Friday, October 28, 2016

Women and Tap

(Click on any highlighted text in this blog entry to see associated material)

Marshall Davis, Jr., Mable Lee, Savion Glover
Last Sunday evening I was at an event called, “Turn Up for Tap” that celebrated the great, still going strong at 95 years of age, Mable Lee. It was organized by Marshall Davis, Jr. and Savion Glover as one of a series of “Turn Up” parties acknowledging the greats in tap dance, the first one of which was two years ago for the late Steve Condos. The evening was fun and ended a seven day period where some women in tap figured prominently in the public arena. On the previous Tuesday, Brenda Bufalino received a Bessie (named after the dance teacher Bessie Schonberg) award for Lifetime Achievement in Dance, presented by Ayodele Casel who on the night before performed a knockout tap piece ("While I Have The Floor") at a fundraiser for Hillary Clinton in which she honored the black women tap dancers who have influenced her as a woman artist of color. In addition to these three women, I’ve been thinking about the other women in the world of tap whom I have met or known. Here is a synopsis of who they are. I could do a full blog entry on many of them, so look up any of these women to find out more about them.

Mable Hart: The woman who started it all for me, running a dance school in Harlem where I first learned to tap dance in the late 1950s. Even though she could do some tap, it wasn’t her specialty. My tap teacher was a Mr. Dow.
Marion Coles (1915-2009): Wonderful person. Former chorus line dancer and member of the Silver Belles, a group of other former chorus line dancers. A teacher to many of us and someone I had the pleasure of performing with years ago. She knew a lot!
Harriet Browne (1932-1997): Nicknamed “Quicksand” because of the sand dancing she became know for. 
Karen Callaway Williams: A member of the 2nd Generation Silver Belles and a stylish dancer in her own right.
Dianne Walker: Known as “Lady Di” and well revered in the tap community. A student of the great Leon Collins. Has many stories to tell.
Tina Pratt: I first was aware of her with her connection to Barry Harris’ Jazz Cultural Theater in the Chelsea area of Manhattan. She always tapped in high heels and mostly to jazz. She also has performed as a “exotic” dancer.
Jeni LeGon (1915-2012): Danced with Bill “Bojangles” Robinson and was the first African American woman to be offered a long-term Hollywood studio contract. In her later years, she remained active. She once say to me, “Smile when you dance!”
Loretta Abbott (1933-2016): Multitalented dancer/performer, whom I had the honor of performing with once. The last person to partner with Alvin Ailey, she appeared on Broadway and in films. Studied tap with Henry LeTang.
Mickey Davidson: Another dancer of multiple genres. Active in the world of swing dance, having worked with Frankie Manning and the next woman mentioned on this list.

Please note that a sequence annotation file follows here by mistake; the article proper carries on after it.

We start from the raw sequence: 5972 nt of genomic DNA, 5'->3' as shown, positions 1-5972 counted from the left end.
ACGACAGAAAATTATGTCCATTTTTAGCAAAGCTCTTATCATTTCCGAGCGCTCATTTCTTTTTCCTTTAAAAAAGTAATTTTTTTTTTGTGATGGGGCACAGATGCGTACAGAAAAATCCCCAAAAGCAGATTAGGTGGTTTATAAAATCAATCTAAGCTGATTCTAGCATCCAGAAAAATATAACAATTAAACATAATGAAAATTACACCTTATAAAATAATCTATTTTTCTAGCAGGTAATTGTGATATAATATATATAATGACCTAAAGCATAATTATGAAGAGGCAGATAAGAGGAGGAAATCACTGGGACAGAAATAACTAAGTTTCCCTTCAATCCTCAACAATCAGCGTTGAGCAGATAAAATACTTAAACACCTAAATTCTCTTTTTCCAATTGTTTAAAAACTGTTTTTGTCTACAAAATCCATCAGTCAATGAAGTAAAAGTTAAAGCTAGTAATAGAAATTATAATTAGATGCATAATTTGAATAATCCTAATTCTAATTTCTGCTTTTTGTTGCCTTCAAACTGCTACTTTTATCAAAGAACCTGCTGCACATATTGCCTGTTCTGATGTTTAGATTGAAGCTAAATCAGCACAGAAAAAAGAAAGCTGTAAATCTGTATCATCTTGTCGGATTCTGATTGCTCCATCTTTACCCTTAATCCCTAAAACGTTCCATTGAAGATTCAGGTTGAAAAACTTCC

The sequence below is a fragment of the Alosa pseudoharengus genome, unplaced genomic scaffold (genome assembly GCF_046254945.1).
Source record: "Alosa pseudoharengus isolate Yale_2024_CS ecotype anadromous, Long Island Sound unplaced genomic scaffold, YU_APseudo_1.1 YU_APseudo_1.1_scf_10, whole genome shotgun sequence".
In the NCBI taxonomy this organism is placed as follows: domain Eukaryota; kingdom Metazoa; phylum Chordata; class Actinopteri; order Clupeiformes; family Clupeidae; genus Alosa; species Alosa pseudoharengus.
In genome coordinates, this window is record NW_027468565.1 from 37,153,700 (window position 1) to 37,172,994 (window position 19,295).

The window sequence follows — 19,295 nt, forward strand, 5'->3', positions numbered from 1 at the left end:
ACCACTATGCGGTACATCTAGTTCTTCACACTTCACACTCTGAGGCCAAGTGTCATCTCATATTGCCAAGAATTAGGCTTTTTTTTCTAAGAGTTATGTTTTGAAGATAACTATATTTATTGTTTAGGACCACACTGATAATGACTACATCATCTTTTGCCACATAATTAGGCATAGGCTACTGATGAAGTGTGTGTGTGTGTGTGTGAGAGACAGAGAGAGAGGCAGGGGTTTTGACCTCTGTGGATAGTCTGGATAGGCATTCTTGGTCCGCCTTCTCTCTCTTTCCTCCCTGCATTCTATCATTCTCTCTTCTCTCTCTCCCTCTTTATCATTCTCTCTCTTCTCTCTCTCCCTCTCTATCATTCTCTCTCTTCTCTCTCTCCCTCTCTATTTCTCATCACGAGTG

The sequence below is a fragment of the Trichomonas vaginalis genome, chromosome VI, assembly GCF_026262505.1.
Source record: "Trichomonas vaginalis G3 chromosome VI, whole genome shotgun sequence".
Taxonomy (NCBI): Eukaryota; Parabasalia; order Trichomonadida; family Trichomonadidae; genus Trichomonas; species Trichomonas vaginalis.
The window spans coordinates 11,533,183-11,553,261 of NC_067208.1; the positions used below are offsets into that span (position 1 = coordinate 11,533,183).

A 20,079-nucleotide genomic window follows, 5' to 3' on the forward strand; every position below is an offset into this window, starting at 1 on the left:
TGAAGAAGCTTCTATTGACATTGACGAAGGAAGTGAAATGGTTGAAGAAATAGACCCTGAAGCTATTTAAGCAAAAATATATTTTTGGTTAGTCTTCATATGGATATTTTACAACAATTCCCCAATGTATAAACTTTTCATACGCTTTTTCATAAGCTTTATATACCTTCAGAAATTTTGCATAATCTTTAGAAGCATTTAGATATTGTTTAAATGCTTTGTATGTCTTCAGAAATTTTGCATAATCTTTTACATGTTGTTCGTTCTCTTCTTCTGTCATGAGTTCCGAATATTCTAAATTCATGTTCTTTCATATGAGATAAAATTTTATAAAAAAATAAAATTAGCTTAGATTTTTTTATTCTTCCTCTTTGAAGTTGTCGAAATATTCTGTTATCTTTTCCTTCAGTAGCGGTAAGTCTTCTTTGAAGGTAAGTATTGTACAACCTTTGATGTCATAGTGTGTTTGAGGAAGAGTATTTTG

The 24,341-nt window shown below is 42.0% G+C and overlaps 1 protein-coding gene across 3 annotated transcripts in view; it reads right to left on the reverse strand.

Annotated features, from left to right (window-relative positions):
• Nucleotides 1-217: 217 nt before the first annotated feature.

Susan Goldbetter: A really good friend from my days when we were in a mime company. She became a tapper and did a lot with, and for, Charles "Cookie" Cook which began her producing work, which she continues today.
Lynn Cataldo: Another friend from the mime days who also taps. 
Ann Kilkelly: Tap dancer, retired Professor of Women's Studies and good friend.
Norma Miller: Swing dancer, author and variety performer still active at the age of 96. Was part of Whitey’s Lindy Hoppers with Frankie Manning in the late 1930s and early 1940s.
Sarah Petronio: From France and great friend of the late Jimmy Slyde. Was pleased to do a soft shoe dance piece in her honor at a tap festival a few years back. Her daughter also dancers and husband has photographed many tappers.
Heather Cornell: Originally from Canada and someone I met in the tap class of Charles “Cookie” Cook. She was Artistic Director of Manhattan Tap and is now a leading tap teacher happening these days.
Roxane Butterfly (Semadeni): Got her Bessie in 1999 and runs the Jimmy Slyde Institute in Barcelona. A friend from way back, with some of the fastest feet in the business!
Jenny Lane: An expert on Eleanor Powell (she even looks a little like her) who has done dance presentations on Powell’s style of dance. 
Laraine Goodman: A community oriented artist who has brought tap to the streets and unique locations in NYC. Famous for her Club 124, a free Friday night performance series done during the summer of 1997 on the steps of her apartment building.
Jane Goldberg: Long time member of the tap community. Producer, writer and dancer, once known as the “Tap Goddess of the Lower East Side.”
Wendy Levine: Often came, and danced, at Buster Brown’s tap jam at Swing 46 Jazz and Supper Club in the late 1990s. Was usually accompanied by her young daughter, Hannah, also developed her dancing at the jam.
Megan Haungs: Good friend and colleague who was one of the regulars at Buster Brown’s tap jam at Swing 46. Married to another tap dancer, Toes Tiranoff, and has performed (along with me, too) with the great Harold Cromer in shows we all put together. Also knowledgeable about acupuncture.